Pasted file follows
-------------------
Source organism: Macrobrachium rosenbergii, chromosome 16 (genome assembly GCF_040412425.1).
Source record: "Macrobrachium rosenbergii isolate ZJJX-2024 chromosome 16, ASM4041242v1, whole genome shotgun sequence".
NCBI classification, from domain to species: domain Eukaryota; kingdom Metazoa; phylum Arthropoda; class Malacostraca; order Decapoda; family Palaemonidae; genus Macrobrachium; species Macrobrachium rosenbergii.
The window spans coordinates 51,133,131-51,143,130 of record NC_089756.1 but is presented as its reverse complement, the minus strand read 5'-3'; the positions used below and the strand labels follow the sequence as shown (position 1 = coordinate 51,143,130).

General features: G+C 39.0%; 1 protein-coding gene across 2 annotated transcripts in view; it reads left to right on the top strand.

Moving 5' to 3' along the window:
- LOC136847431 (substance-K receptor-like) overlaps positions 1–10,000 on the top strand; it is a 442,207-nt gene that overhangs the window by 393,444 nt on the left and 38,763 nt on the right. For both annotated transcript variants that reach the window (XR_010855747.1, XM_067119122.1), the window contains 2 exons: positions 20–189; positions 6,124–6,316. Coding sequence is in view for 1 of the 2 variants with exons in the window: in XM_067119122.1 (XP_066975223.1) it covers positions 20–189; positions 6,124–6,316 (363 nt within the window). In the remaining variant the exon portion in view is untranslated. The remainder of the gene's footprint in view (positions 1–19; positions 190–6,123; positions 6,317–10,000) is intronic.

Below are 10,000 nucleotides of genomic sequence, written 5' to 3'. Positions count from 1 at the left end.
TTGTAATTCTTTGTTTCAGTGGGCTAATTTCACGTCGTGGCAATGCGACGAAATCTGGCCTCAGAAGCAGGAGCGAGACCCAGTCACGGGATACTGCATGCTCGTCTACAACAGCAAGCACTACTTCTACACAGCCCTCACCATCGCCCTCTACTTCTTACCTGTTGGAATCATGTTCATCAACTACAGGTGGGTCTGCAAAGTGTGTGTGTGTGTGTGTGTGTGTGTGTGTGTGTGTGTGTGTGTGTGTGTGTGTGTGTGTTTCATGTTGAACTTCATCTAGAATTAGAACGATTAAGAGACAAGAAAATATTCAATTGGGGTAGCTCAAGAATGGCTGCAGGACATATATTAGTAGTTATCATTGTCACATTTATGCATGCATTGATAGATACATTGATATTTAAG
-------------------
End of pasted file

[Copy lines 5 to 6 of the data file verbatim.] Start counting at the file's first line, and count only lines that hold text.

General features: G+C 39.0%; 1 protein-coding gene across 2 annotated transcripts in view; it reads left to right on the top strand.

Moving 5' to 3' along the window: